With Russia's war in Ukraine raging on its doorstep, Poland is holding its breath.
It feels vulnerable on two fronts as the number of refugees coming into the country swells and a military base near its border with Ukraine was attacked.
As a first responder in one of Europe's biggest refugee crises since World War Two, over 1.7m Ukrainians have chosen to flee to Poland, according to the UN's latest figures.
Some move on, but most choose to stay because of cultural, linguistic or family ties. As a result, population figures have swollen by 15% in the Polish capital Warsaw over the past two weeks.
In terms of security, alarm bells are also ringing. Over the weekend, Russia bombed a Ukrainian military base in Yavoriv, just 16 km (10 miles) from the Polish border.
Poland warned the West for years that Russia planned to redress the balance of power in Europe in its favour. Polish leaders were dismissed as alarmists at the time. But no longer.
On Monday, the Polish Prime Minister, Mateusz Morawiecki, said Ukrainian soldiers needed and deserved Western support. They were fighting not only for their own freedom, he insisted, but also the freedom of their Eastern European neighbours.
He also described Russian President Vladimir Putin's onslaught in Ukraine as a calculated part of his geopolitical plan.
Once side-lined by some in Nato as a post-communist Russophobe, Poland has now become a linchpin in the eastern flank of the alliance. The strongest part of the chain now linking the West with Ukraine.
Most of the weapons convoys sent by the West to help the Ukrainian military travel through Poland. On Saturday, Moscow declared those convoys "legitimate military targets" inside Ukraine.
But do Poles believe the Kremlin would attack their country - a member of the European Union - and, more significantly in this case, Nato?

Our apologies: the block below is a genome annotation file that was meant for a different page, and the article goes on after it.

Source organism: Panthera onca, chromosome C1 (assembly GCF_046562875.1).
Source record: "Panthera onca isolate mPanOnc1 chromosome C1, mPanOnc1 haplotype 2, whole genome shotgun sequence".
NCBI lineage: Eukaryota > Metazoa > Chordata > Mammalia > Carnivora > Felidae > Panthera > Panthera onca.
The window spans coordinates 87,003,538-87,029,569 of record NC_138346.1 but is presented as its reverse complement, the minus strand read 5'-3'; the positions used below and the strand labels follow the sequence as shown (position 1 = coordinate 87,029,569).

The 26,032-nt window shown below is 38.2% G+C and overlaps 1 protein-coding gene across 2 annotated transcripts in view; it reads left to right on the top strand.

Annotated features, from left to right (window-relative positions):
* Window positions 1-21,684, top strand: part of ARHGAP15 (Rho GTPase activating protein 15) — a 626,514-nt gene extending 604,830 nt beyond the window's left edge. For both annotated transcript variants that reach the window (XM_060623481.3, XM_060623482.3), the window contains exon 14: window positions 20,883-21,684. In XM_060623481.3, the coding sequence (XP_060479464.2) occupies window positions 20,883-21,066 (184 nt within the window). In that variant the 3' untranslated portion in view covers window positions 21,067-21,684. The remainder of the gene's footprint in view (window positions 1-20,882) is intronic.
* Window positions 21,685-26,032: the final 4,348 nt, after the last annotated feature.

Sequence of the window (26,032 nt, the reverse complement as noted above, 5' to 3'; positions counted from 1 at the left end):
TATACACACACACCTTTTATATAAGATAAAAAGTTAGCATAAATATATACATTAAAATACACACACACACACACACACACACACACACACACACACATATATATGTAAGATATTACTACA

The Western defence alliance's charter says an attack against one of its nations will be viewed as an attack against all.
That would mean a face-off between two global nuclear powers - Russia and the US - something the West is keen to avoid. Moscow too, it hopes.
Warsaw's mayor and high profile political figure, Rafal Trzaskowski, told me his country wasn't panicking, but that people were beginning to ask questions - especially after Russia's missile strike so close to the Polish border, and Nato's talk of Russia possibly planning chemical attacks.
Something urgent needs to be done about the refugee crisis too, the mayor insisted.
He said one of President Putin's goals was to divide, and therefore weaken, the West.
"Putin is happy to use fake news, disinformation campaigns or a refugee crisis," Mr Trzaskowski argued, warning that, "if refugee numbers keep rising, the system in Poland will crash."
He's called for more international assistance - from the European Union and United Nations - in terms of practical help, financial aid and housing refugees in other countries.
Brussels says Ukrainians are welcome across the bloc. It has pledged funds to Poland too.
But the authorities here say it's not enough. The European Commission is coy about mentioning exact figures.
Mayor Trzaskowski has also appealed to the UK to "get rid of its red tape" and allow Ukrainian refugees more easily into Britain.
Arguably, Poland's painful past makes it a lot more anxious about the future.
The arrival of Ukrainian refugees here has evoked national memories of war, followed by decades of Soviet occupation.
This week in Warsaw, I met Polish pensioner Kristina and her friends, busy making Ukrainian flag solidarity ribbons.
"I'm too poor to give money and too old to hold a gun," Kristina explained, "so I do what I can for the refugees. Partly, because I fear for my own tomorrow."